Notwithstanding the ethnical difference, Noakes et al. (2004) demonstrated better performance of African runners (i.e., with smaller body size) in warm and humid but not in cool environmental conditions than Caucasian ones (i.e., with greater body size); both being equally acclimated. The important effect of the body surface area/mass ratio let suppose that women could be in situation to better thermoregulate in hot and humid climate. 

Normally men displayed a better thermoregulation capacity, due to both a larger body mass that enables heat accumulation and a greater sweat rate.

In hot and humid climate, men are unable to benefit from their higher sweat rate due to the reduced evaporative capacity of humid air, however, their better sweat loss induce dehydration then loss in exercise performance and it has been demonstrated that the lowest performance of women than men in hot and humid running was only due to their lowest lean body mass (i.e. for similar body mass) and not to lowest thermoregulation (Wright et al. 2002); in luteal or follicular phase (Wright et al. 2002), at least in trained women (Kuwahara et al. 2005).

Optimisation of performance in hot and humid environment.

Because hot and humid environment decrease the performance (if no convection is available), some advertisements has to be given to athletes who aim to compete in hot and humid environment.

First, it has been demonstrated that well-trained subjects would acclimate better than less trained-ones, high aerobic capacities being evoked as potentially involved in acclimation process (Lind and Bass, 1963). Second, even 14 days of acclimation was not sufficient to completely acclimate (i.e., to have a performance in hot and humid environment similar to that of neutral climate) as demonstrated by Voltaire et al. (2002), it was demonstrated that at 8 days the acclimation process has emerged and was ended at the 14 (i.e; physiological adaptations).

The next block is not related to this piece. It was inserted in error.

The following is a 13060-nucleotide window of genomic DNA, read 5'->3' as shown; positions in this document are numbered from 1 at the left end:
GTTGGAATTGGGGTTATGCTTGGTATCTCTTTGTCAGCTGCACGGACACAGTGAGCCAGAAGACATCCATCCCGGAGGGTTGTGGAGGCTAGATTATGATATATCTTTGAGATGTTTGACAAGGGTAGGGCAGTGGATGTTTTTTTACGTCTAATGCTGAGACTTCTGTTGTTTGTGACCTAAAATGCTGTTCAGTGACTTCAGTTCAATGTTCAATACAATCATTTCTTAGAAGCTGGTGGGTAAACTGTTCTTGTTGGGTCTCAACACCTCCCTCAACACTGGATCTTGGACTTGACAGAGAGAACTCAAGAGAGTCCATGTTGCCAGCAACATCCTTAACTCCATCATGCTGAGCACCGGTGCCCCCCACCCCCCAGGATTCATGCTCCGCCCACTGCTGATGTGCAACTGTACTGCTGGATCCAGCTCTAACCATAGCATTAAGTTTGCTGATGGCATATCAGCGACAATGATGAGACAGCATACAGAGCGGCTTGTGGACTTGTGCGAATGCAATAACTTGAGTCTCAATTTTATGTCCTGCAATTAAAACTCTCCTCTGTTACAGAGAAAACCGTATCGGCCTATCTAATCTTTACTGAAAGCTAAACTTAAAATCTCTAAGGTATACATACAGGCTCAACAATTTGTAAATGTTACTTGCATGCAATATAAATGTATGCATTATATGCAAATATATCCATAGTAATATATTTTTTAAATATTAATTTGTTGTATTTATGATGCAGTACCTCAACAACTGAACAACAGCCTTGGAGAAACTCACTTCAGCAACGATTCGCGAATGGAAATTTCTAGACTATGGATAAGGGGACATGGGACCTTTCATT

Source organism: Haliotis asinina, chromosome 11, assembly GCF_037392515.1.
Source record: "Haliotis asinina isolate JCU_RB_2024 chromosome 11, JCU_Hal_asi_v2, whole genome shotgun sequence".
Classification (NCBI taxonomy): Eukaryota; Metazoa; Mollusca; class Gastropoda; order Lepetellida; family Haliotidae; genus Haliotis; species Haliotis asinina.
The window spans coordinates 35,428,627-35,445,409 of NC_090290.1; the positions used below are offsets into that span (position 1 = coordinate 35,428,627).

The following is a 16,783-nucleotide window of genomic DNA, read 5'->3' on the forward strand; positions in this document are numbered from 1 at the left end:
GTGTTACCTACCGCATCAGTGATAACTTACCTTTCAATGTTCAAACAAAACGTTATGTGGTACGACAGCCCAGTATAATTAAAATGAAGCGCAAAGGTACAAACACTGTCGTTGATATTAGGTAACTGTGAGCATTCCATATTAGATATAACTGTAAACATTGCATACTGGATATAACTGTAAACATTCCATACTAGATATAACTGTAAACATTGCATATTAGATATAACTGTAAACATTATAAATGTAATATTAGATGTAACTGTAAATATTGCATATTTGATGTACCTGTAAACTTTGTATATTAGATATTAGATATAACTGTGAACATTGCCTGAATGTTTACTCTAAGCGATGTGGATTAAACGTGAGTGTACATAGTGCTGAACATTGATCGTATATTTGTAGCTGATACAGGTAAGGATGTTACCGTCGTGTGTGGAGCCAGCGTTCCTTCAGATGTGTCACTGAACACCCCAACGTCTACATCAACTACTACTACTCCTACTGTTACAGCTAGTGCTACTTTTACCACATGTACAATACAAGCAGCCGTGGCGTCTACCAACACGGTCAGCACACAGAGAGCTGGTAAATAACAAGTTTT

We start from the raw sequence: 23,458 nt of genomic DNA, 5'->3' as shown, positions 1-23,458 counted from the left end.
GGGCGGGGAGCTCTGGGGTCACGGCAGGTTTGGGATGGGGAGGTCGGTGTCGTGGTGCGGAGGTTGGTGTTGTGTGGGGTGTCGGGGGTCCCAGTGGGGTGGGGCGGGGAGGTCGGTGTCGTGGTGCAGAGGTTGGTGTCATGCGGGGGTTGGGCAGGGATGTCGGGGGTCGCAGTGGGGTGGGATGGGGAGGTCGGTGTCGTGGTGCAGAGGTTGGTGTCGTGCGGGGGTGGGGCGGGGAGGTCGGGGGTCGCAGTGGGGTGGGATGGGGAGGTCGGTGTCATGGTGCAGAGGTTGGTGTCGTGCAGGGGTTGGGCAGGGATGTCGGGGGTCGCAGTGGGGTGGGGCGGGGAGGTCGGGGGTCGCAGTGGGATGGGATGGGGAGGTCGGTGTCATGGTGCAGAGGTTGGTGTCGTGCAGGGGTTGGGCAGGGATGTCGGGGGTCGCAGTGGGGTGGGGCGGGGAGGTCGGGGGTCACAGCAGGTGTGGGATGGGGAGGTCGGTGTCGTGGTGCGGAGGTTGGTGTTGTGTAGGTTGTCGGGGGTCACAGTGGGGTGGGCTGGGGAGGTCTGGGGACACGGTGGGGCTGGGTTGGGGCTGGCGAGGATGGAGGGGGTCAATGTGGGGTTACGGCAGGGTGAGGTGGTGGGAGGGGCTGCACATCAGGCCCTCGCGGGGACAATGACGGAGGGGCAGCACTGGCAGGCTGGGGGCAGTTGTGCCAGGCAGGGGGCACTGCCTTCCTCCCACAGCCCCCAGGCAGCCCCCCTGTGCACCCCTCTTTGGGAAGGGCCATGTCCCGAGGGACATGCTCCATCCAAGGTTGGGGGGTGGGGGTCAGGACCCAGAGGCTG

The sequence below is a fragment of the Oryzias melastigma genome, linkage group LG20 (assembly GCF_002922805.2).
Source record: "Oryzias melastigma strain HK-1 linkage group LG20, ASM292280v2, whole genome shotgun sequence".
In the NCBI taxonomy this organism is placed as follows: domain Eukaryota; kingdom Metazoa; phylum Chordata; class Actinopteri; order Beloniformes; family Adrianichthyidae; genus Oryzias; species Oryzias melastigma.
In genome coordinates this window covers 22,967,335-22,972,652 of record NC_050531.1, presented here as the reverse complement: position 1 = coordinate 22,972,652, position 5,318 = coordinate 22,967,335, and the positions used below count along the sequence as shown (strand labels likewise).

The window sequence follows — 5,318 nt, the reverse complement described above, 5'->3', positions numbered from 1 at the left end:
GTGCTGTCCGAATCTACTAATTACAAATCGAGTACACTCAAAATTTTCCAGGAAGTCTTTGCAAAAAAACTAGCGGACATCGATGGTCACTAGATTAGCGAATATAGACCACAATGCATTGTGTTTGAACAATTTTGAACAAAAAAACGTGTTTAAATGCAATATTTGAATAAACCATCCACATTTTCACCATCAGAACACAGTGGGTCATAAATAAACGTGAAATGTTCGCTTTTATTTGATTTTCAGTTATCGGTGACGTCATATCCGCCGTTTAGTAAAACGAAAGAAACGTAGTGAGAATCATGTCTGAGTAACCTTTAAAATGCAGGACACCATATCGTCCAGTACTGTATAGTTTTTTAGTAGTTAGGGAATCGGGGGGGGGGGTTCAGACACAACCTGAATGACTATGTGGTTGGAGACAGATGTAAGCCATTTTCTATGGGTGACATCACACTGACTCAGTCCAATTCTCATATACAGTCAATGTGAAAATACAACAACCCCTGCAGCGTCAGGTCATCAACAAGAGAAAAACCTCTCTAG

Third, it has been demonstrated that 2 daily hours of training facilitate the acclimation process (Pandolf et al. 1977) and fourth, hyperthermia and dehydration are worst that hyperthermia alone (Sawka and Noakes, 2007).

Thus an athlete with high-aerobic capacity, well-trained and coming in the hot and humid climat at least 10 days before the sporting event, that will hydrate as recommended (Sawka and Noakes, 2007) could certainly performed as good as possible, considering the insurmountable deleterious effects of the hot and humid climat on long time sporting performance.


Training in tropical climate in order to optimize the following performance obtain when returned in neutral climate seems to be an interesting perspective. The tropical training could then become as much interesting that altitude one.

Indeed, hypervolemia has been demonstrated as one of the most important adaptation (and performance-related adaptation) that occur during aerobic exercise (Brun et al. 1998) and relative humidity is the most important factor of environmental stress (Gleeson, 1998), inducing a high level of sweating then lowering heart rate and internal body temperature in relation with hypervolemia (Nielsen, 1998).

Recently we demonstrated the positive effect (i.e., a 10% increase in performance in a 400-m front crawl swimming) of 8 days training in tropical climate for national to international-level swimmers (Hue et al. 2007). However, similarly to that noted for altitude training, the decay of acclimation to tropical climate is variable and occurs between 1 week and 1 month (Pandolf, 1998) and has to be carefully study in other sports.